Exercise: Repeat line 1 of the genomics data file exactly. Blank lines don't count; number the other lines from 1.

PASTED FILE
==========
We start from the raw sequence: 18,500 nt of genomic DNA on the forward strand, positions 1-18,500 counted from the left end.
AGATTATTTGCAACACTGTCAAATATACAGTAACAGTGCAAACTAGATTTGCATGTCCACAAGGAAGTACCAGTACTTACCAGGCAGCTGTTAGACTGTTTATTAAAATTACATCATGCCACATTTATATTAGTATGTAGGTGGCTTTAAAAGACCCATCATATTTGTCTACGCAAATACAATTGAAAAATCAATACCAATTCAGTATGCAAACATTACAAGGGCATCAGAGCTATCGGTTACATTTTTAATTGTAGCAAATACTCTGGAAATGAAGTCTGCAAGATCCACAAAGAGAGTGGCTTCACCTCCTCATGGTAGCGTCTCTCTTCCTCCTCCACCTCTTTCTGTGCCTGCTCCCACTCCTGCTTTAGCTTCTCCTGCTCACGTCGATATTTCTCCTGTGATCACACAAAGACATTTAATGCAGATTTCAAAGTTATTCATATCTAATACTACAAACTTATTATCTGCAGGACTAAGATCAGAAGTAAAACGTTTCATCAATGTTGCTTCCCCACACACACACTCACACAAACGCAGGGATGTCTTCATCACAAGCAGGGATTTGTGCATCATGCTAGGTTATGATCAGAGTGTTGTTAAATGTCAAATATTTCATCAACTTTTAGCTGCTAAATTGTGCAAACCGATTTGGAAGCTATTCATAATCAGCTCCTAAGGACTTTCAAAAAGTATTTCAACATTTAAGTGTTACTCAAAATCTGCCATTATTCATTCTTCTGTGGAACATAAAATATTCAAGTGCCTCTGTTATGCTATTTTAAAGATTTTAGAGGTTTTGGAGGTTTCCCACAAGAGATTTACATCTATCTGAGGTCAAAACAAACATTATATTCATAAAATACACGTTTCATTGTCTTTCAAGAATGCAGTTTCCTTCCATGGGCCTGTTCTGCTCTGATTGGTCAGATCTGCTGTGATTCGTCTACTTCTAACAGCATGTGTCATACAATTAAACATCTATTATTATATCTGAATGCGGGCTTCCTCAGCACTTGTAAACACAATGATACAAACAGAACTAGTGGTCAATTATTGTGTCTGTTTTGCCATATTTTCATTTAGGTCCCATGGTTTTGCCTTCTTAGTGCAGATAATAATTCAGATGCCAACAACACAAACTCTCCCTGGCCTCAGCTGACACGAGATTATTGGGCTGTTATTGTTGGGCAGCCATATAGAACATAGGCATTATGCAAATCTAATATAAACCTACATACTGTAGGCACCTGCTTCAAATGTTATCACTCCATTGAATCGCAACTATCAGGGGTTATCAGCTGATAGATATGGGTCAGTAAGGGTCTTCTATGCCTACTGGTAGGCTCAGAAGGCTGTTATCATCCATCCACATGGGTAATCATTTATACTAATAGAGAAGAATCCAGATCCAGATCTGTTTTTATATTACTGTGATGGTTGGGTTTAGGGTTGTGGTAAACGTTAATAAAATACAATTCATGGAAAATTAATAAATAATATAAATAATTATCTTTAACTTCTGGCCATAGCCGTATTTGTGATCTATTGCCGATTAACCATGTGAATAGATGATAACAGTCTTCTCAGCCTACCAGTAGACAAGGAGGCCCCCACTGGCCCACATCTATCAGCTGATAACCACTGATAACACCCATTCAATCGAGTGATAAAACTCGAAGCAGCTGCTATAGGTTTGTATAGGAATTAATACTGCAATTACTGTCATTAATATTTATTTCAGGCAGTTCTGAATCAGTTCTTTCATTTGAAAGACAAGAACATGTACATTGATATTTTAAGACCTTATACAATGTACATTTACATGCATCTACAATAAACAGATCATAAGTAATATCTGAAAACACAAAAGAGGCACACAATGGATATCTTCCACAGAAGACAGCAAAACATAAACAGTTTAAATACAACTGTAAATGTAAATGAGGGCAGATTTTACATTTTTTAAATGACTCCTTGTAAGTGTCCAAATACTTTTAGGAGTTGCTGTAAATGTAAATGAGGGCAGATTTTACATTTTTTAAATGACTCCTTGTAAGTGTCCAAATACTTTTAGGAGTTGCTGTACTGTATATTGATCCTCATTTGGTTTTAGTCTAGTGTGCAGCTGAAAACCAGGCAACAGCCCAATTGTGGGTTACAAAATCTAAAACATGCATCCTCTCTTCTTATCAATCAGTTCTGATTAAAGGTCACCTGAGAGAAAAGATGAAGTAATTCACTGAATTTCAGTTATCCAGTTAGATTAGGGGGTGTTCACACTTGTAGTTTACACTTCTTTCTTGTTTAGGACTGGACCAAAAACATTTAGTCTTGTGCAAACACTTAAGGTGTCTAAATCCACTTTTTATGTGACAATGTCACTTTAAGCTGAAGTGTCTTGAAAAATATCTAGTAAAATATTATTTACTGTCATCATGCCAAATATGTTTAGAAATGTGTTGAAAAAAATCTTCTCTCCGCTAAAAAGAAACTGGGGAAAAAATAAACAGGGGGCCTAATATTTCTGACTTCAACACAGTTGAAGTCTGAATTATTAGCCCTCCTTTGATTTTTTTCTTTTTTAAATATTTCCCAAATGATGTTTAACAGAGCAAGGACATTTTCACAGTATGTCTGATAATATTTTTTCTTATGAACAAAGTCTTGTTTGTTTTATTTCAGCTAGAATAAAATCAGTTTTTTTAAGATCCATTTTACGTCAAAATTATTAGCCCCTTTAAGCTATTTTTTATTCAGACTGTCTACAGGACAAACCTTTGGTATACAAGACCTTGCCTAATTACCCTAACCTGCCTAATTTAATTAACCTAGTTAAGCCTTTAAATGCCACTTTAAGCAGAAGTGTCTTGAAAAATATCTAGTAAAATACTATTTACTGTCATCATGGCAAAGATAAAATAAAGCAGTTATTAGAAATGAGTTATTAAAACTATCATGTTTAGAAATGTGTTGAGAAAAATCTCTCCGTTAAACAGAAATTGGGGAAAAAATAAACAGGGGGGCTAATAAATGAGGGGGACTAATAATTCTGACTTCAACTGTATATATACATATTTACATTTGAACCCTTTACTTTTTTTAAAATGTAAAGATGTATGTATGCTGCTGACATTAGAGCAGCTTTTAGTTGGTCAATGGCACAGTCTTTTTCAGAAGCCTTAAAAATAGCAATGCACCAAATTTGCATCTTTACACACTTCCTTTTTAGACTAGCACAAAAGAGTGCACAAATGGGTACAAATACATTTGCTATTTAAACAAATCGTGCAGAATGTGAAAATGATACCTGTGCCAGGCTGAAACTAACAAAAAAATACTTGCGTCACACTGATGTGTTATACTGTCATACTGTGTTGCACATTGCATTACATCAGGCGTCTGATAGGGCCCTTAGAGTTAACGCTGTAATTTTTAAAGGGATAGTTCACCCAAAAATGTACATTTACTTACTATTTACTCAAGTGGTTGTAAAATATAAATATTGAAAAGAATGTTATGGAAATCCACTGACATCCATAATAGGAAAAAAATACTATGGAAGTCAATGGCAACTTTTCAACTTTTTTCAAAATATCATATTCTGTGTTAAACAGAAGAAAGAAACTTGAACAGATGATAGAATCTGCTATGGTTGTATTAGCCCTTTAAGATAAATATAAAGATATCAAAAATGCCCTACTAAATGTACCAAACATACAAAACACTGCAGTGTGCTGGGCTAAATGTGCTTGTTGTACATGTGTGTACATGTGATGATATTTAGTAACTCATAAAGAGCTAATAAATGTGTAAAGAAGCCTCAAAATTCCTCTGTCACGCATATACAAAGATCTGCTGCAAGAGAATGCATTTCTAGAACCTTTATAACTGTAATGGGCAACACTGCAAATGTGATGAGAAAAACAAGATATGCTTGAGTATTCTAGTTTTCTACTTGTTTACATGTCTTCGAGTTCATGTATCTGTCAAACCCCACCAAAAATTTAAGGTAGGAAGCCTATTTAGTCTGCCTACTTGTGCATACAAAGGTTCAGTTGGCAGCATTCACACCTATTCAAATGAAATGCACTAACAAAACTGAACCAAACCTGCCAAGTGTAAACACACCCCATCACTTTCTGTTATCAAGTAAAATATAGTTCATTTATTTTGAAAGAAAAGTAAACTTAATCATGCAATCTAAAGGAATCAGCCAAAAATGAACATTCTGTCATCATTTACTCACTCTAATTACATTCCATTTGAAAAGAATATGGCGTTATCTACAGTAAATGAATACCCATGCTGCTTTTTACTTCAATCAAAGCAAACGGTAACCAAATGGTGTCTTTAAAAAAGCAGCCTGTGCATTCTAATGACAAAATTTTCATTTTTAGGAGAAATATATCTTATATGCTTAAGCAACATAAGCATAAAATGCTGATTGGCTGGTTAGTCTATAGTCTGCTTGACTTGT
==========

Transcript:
We start from the raw sequence: 18,500 nt of genomic DNA on the forward strand, positions 1-18,500 counted from the left end.